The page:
After working in the IT field for more than 17 years, Swoyambar Khadka decided he had had enough. He had burned out completely, lost all passion for his job.
He wanted to enter an entirely new line of work.
“After much pondering, I decided to get into farming. It was a tough call,” Khadka says. His family immediately shot down his decision. His friends thought he was squandering his budding IT career.
Khadka was determined to take a break from IT, but the disapproval of his friends and family was not helping. “I really needed a break from it all. So I went to Dubai, where I stayed for two years,” he says.
After returning from Dubai, Khadka got into organic farming. He started growing crops without using chemical fertilizers, at a time the organic food market was still in its infancy in Nepal.
Khadka’s venture took off. His niche market strategy was right on the money.
“The customers came because the produce I sold looked and tasted different. More important, they were healthy,” he says.
But Khadka found organic farming a demanding task, requiring lots of time and commitment. He wanted to grow something that was less taxing and had quick turnover. He did some research, which led him to shiitake mushrooms
“I studied papers and journals written on shiitake mushrooms,” Khadka says. “I learned these mushrooms were fairly easy to grow, low maintenance and the fruiting period lasted for nearly five years.’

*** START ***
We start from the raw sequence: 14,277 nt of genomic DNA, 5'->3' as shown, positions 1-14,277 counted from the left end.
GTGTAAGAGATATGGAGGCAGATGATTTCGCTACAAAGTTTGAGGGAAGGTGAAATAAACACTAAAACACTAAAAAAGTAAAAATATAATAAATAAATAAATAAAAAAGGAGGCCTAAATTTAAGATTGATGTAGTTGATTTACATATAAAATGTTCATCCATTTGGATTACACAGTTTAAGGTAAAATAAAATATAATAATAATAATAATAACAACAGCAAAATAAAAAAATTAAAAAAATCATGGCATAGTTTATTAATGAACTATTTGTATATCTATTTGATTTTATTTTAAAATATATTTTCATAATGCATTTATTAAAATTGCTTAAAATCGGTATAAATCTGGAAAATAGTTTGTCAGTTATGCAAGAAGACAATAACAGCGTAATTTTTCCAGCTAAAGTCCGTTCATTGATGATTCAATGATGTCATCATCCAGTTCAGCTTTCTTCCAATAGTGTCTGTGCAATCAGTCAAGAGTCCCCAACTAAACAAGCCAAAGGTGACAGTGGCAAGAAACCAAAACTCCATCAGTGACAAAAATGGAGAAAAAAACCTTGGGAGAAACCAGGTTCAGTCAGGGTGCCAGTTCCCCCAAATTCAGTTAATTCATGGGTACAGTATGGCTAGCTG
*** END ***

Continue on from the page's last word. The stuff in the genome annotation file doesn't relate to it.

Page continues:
Khadka started growing shiitake mushrooms on 150 logs. He began to scale up as the demand started growing. From 150 logs, it was 1,000, then 5,000 and 20,000 logs.
These days a kilogram of shiitake mushrooms goes for around Rs 1,000. A bit pricey, one might argue, but Khadka insists the price is worth it.
“I’ve had this argument in the past, people telling me that they can get 1kg of mutton for the price. I tell them that unlike mutton, a kg of shiitake curry can serve a family of six for two meals,” he says. “Then there are also the health benefits of eating shiitake.”
Khadka has become an expert on shiitake mushrooms after years of farming and self-study. He now shares his knowledge with those who want to get into the business.
In fact, he is currently on a year-long mission to teach people about shiitake mushroom farming. In order to do so, Khadka has deployed his army of students—he now also teaches IT-related courses as a side job—to popularize shiitake farming through social media and other digital marketing tools.
It is Khadka’s dream to take the shiitake mushroom farming to the remotest parts of the country so that some of the hundreds of thousands of Nepali youths who now have to head abroad for menial labor jobs can be persuaded to try their luck in their own country.
“I have been teaching people how to grow, harvest and market this thing,” he says. “If even some of them use my teaching to start their own businesses, my efforts would have been worth it.”